Eleanor Limprecht July 01, 2012
Author Tom Keneally. Photo: Sahlan Hayes
THE DAUGHTERS OF MARS
Everywhere I look there are novels about war - perhaps because it is so dangerous, because it makes life more urgent. There are rich opportunities for moral dilemmas, but detailed battle scenes and descriptions of artillery leave me cold.
Tom Keneally's latest novel, set during World War I, stands out from the throng because it is not about the heroics of war but the immediate aftermath. It is about the bloody result and the people who are responsible for cleaning it up.
Sally and Naomi Durance are sisters who grew up on a family dairy farm in the Macleay Valley. Their mother has just died of cancer - aided by a mercy dose of morphine from one of the sisters - and the women use the war as an excuse to join up as nurses for the Australian cause.
The Durance sisters are shipped to Egypt and end up on the Red Cross hospital ship Archimedes, stationed in the Dardanelles. None of the nurses has any idea what they are in for - there is no way to be prepared for the aftermath of violence when it hits. The young men ripped to pieces with shrapnel, the stench of their rotting wounds, the horror of it. From the perspective of Sally, we smell the ''meaty smell of wounds … with the sharpness of carbolic''; we see a young soldier with ''a cavity created by something larger than a bullet - a shard of shrapnel, say - and edging from it an unexpected snake of the stomach lining named omentum, yellow amid blood, lacy and frayed, hanging out of the slashed gut''.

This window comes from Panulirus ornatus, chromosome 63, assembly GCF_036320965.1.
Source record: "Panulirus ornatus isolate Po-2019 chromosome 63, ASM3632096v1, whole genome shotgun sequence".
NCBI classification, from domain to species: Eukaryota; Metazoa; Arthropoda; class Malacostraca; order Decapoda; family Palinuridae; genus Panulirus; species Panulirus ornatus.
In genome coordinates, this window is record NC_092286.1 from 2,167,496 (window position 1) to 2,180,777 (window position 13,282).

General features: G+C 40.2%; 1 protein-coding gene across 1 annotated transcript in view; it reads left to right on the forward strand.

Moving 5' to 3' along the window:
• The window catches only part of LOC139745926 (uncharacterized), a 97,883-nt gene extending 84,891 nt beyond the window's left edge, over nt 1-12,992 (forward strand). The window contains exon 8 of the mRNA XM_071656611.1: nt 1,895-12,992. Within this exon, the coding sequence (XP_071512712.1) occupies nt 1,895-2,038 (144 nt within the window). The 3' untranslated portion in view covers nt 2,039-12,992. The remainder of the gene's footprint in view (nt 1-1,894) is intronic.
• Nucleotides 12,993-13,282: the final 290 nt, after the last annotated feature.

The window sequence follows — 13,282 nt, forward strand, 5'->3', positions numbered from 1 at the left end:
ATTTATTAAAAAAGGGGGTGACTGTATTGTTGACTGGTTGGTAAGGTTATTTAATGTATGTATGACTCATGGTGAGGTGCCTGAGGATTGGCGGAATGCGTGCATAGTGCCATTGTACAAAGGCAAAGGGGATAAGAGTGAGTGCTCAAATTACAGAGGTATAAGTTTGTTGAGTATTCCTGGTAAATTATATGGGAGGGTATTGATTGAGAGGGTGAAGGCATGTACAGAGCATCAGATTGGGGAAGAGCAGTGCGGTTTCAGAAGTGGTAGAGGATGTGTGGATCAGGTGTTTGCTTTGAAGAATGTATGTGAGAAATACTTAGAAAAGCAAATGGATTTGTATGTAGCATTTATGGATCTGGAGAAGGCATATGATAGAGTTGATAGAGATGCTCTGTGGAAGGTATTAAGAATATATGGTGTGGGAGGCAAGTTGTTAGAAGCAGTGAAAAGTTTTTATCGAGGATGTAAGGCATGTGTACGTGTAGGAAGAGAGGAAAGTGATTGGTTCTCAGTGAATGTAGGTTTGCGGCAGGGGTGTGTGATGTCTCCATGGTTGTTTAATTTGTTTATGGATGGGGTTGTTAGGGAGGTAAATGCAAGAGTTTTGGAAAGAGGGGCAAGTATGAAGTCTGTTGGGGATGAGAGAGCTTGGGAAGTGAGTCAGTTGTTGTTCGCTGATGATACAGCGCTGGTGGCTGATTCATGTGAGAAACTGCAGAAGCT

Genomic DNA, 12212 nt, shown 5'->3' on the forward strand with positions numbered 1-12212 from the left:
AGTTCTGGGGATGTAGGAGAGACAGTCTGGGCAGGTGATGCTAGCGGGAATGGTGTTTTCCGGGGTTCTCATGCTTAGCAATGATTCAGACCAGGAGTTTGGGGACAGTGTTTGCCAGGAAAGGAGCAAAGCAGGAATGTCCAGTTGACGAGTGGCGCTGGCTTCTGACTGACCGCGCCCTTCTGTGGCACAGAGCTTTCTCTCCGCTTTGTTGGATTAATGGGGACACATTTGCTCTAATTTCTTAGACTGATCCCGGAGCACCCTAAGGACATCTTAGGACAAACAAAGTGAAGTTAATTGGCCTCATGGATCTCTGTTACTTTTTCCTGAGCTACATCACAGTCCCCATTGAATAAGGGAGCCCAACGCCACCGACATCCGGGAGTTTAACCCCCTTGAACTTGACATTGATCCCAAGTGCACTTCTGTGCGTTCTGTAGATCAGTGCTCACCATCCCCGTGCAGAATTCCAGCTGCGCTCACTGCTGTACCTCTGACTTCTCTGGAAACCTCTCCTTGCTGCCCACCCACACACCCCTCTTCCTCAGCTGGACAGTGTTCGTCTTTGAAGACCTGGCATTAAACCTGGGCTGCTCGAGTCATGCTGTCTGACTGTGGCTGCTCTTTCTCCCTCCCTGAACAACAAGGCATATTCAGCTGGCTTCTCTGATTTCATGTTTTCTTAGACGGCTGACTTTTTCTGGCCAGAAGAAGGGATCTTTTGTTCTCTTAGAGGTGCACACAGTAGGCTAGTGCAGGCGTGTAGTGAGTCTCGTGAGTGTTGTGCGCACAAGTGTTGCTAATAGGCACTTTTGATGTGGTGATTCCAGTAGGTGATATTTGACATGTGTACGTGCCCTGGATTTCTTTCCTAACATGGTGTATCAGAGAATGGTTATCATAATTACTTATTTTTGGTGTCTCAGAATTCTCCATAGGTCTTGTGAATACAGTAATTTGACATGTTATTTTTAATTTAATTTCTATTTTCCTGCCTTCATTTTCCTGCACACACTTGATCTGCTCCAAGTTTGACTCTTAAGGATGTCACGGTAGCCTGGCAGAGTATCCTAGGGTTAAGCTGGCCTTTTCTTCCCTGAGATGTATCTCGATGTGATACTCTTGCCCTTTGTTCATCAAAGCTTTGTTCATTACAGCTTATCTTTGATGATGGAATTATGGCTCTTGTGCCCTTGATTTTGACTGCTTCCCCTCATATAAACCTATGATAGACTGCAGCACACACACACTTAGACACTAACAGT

Keneally studied the journals of Australian nursing sisters to write The Daughters of Mars, and there is immediacy and detail here as well as attention to the friendships and petty arguments between nurses. Naomi and Sally's relationship is that of many sisters - complex and rife with past grievances and shared history. Sally still feels immense guilt over her mother's quickened death - she was the one who stocked the extra morphine - and avoids Naomi because she feels the two of them are complicit.
But amid all the violence and horror that surrounds them, it seems odd that Sally is still so racked with guilt. The man she meets and wishes to marry eventually says to her: ''You were a merciful daughter, for god's sake.'' Here I chimed in: ''Yes! Get over it!''
After the Dardanelles, both sisters are sent to northern Europe - Naomi ends up in the Australian Voluntary Hospital and Sally in a casualty clearing station. They both meet men, and circumstances naturally intensify these relationships. As Naomi's fellow, Kiernan, tells her: ''It is quite a changed world indeed … in which women have the courage to say what must be said.''
One of the striking things about The Daughters of Mars is how Keneally captures both the vastness of the war and the small detail of it. We discover how wide-reaching it was, how deeply it affected the consciousness of a generation, yet we also discover how gas wreaks havoc on a soldier's lungs, how quickly a wound can go septic and what a dysentery ward smells like in the heat of summer.
With such an investment - so much blood and suffering, so many severed limbs - the end of the novel is disappointing. . The story moves back to postwar Australia, but presents an indecisive ending that reads like a choose-your-own-adventure. The conclusion does not fit with the rest of the novel and it takes some its emotional heft away. That said, The Daughters of Mars is still a fresh perspective on a much-written-about period in history.